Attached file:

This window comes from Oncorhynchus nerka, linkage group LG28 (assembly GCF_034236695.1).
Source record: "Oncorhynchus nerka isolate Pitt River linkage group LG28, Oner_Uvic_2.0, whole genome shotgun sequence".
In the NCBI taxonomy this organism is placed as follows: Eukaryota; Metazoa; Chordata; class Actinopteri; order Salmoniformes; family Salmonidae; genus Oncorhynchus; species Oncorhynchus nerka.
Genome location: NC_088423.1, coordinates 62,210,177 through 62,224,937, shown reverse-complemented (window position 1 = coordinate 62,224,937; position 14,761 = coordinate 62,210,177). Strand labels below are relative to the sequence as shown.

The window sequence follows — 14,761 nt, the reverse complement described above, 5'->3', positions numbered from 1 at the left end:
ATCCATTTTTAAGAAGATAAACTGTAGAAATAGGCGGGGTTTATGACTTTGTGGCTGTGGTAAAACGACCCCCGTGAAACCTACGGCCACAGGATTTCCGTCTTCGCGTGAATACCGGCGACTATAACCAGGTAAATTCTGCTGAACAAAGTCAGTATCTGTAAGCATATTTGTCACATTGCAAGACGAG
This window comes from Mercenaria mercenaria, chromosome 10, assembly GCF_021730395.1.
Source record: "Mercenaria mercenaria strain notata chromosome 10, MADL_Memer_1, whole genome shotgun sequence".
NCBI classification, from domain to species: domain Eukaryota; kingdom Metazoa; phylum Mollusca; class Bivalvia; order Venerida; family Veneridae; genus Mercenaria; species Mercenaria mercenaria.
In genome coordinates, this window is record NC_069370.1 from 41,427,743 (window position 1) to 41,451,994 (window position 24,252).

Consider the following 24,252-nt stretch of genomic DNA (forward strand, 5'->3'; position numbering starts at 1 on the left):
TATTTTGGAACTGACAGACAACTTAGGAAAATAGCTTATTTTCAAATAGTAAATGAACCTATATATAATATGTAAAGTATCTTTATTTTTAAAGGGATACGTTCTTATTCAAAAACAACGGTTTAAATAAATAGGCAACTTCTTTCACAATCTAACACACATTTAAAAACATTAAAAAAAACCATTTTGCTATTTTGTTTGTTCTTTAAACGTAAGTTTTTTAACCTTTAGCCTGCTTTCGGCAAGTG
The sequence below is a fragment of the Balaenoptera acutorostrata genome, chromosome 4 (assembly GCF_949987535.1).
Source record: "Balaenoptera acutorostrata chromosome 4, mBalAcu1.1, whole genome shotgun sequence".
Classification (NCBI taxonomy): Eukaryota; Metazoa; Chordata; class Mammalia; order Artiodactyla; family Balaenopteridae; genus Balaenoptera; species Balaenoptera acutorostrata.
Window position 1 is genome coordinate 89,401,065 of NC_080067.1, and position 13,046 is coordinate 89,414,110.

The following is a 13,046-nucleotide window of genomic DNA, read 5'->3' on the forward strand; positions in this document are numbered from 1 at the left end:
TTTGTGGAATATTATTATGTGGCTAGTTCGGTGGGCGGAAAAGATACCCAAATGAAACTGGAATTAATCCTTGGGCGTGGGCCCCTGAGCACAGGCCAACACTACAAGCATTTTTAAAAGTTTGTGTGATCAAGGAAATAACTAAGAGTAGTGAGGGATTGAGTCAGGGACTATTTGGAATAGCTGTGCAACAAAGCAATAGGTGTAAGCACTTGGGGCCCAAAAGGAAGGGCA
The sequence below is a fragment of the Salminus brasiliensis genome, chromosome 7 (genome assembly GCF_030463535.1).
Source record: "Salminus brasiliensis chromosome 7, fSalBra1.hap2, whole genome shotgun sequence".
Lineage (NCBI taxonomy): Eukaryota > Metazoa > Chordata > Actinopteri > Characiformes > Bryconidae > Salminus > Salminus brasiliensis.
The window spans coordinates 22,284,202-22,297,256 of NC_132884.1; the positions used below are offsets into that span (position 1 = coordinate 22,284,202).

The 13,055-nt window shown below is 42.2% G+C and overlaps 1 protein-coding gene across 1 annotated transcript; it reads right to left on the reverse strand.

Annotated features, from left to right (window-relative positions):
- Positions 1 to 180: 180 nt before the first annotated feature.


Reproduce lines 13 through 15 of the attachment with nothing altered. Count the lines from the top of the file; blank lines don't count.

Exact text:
The sequence below is a fragment of the Balaenoptera acutorostrata genome, chromosome 4 (assembly GCF_949987535.1).
Source record: "Balaenoptera acutorostrata chromosome 4, mBalAcu1.1, whole genome shotgun sequence".
Classification (NCBI taxonomy): Eukaryota; Metazoa; Chordata; class Mammalia; order Artiodactyla; family Balaenopteridae; genus Balaenoptera; species Balaenoptera acutorostrata.